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Don't be alarmed by the influx of uniformed military personnel at Washington-Grizzly Stadium during Saturday's home football game. Be grateful.

It's military appreciation day at the University of Montana's Big Sky Conference matchup against Weber State.

Part of the pre-game show will involve the display of an American flag that stretches the entire length of the football field - a feat that will require the assistance of 250 military personnel and their families.

The flag will remain on the field during the singing of the national anthem by Malmstrom Air Force Base men's ensemble from Great Falls.

The flag is the same one used during last February's Super Bowl and also at this year's opening of Cowboys Stadium, when the Dallas Cowboys took on the New York Giants. The flag left on a truck from San Diego at 3 a.m. Wednesday in order to arrive in time for Saturday's Griz game.

At the completion of the national anthem, two Montana Air National Guard F-15 fighter jets will buzz the stadium at 1,000 feet traveling 400 mph, said Tech. Sgt. Andy English. The pilots, Lt. Col. Shane Sanders and Capt. Benjamin Orsua, both are Iraq combat veterans and native Montanans.

It takes approximately 10 minutes for the two jets to fly from Great Falls to Missoula to perform the flyover, and timing is everything so as not to buzz the stadium before the end of the song, English said. They are scheduled to blast past the stadium at exactly 12:55:33, he said.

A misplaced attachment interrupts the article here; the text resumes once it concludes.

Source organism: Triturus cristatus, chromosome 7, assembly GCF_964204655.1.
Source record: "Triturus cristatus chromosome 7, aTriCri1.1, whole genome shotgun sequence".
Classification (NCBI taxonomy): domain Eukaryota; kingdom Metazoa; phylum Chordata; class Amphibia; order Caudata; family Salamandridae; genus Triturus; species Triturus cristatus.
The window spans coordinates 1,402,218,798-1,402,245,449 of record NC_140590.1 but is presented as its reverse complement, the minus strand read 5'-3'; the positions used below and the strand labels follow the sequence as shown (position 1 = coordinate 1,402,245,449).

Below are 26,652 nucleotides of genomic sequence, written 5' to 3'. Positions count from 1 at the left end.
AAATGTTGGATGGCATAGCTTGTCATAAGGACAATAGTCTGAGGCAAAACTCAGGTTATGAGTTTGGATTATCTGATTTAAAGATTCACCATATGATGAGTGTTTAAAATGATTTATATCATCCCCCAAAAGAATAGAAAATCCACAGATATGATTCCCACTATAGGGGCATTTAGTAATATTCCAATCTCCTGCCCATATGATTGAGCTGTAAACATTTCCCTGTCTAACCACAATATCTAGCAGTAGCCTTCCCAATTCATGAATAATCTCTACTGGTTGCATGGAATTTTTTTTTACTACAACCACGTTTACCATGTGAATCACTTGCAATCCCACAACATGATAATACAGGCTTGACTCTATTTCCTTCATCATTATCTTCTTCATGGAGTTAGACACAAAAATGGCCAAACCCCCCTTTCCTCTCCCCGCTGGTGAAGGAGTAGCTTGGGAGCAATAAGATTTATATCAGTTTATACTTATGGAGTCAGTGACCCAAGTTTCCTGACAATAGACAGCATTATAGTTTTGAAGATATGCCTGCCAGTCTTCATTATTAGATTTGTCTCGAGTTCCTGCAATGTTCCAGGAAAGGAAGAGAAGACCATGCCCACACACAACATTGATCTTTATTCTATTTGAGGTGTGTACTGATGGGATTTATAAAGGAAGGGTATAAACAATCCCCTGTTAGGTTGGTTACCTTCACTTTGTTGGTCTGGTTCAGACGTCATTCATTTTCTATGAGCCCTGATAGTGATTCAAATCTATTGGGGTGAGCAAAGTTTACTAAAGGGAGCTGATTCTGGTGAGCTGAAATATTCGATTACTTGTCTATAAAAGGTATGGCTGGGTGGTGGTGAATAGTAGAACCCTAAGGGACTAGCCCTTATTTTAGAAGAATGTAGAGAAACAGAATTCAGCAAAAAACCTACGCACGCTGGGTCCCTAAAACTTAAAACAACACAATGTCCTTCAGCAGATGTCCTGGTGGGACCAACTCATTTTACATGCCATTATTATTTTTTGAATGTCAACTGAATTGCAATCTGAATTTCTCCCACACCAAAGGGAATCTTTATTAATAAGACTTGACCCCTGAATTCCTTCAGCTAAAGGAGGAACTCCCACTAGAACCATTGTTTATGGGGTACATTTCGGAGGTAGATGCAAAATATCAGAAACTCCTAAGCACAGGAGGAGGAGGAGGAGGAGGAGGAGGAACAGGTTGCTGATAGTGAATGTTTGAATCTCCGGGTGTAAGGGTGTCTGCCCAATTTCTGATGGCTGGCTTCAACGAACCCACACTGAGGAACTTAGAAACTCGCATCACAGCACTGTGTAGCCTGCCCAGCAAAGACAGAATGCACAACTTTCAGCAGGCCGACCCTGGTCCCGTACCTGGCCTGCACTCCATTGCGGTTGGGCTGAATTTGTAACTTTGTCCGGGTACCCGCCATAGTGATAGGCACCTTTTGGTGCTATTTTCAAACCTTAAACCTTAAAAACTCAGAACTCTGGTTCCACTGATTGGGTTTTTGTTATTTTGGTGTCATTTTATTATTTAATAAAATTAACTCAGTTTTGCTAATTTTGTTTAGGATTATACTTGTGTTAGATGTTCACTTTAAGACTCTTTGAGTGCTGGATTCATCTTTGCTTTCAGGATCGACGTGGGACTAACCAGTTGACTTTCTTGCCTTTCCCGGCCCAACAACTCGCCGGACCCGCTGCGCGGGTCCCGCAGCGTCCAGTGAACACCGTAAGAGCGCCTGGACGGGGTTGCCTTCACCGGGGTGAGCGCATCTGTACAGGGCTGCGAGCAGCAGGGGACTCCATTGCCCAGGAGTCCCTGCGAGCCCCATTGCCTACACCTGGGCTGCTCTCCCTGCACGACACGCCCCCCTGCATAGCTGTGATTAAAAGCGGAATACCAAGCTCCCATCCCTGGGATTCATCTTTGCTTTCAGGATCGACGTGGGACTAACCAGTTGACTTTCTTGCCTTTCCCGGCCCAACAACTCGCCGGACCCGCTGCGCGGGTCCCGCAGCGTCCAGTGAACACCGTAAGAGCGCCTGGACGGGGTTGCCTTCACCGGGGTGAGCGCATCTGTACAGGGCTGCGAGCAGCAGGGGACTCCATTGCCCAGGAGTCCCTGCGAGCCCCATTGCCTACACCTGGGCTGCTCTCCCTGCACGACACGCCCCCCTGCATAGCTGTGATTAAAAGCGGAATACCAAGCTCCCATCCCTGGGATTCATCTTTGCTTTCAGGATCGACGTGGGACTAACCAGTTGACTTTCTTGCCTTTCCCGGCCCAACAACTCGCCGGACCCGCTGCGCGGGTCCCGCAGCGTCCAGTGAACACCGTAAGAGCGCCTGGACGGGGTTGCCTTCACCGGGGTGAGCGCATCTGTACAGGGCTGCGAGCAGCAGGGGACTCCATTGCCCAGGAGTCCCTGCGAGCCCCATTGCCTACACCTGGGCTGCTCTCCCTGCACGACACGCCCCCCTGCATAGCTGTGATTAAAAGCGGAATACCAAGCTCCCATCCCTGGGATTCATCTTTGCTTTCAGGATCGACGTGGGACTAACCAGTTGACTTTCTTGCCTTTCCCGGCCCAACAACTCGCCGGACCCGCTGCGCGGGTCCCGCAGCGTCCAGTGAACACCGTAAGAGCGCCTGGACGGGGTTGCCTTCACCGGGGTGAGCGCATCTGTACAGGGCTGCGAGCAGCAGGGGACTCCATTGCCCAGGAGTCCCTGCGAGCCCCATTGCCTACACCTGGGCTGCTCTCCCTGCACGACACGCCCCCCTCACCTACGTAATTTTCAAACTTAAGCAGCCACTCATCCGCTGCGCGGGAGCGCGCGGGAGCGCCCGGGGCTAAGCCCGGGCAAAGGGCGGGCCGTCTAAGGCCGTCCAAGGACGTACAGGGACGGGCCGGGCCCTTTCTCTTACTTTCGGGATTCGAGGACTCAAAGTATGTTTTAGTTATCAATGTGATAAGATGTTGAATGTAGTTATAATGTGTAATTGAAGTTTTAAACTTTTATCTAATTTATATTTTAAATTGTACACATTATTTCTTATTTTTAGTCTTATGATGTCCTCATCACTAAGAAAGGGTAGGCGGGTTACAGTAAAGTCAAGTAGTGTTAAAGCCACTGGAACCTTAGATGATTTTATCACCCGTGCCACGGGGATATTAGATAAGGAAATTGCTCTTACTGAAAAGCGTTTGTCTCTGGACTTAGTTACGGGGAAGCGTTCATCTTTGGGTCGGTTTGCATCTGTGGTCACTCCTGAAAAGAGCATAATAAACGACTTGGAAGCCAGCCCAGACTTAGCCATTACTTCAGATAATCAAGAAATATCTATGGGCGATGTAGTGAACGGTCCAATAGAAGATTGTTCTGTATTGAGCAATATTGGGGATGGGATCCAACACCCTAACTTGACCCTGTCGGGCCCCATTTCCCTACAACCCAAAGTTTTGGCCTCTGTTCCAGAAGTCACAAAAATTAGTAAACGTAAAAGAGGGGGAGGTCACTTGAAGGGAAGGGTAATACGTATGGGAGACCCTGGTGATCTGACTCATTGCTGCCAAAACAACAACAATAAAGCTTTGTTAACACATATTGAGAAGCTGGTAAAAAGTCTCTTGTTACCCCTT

Tech. Sgt. Bob Osier will be on the field with a radio, which will hopefully allow the pilots to hear the national anthem in their cockpits and help them more easily gauge the timing of the flyover, English said.

At halftime, the UM ROTC battalion will enroll 15 new students into its program. Also, military service and veterans organizations as well as the governor's office will sign a covenant, agreeing to work together within communities to better assist families and servicemen and women before and during deployment overseas, said Maj. Jason Grider, scholarship and enrollment officer for the UM ROTC program.

Finally, Buck Up for Wounded Warriors, a recently formed nonpartisan nonprofit organization, will be on hand at the game selling "Buck Up" supporter T-shirts and hats. Proceeds will help combat veterans and their families with the support they need to successfully transition back into their communities.

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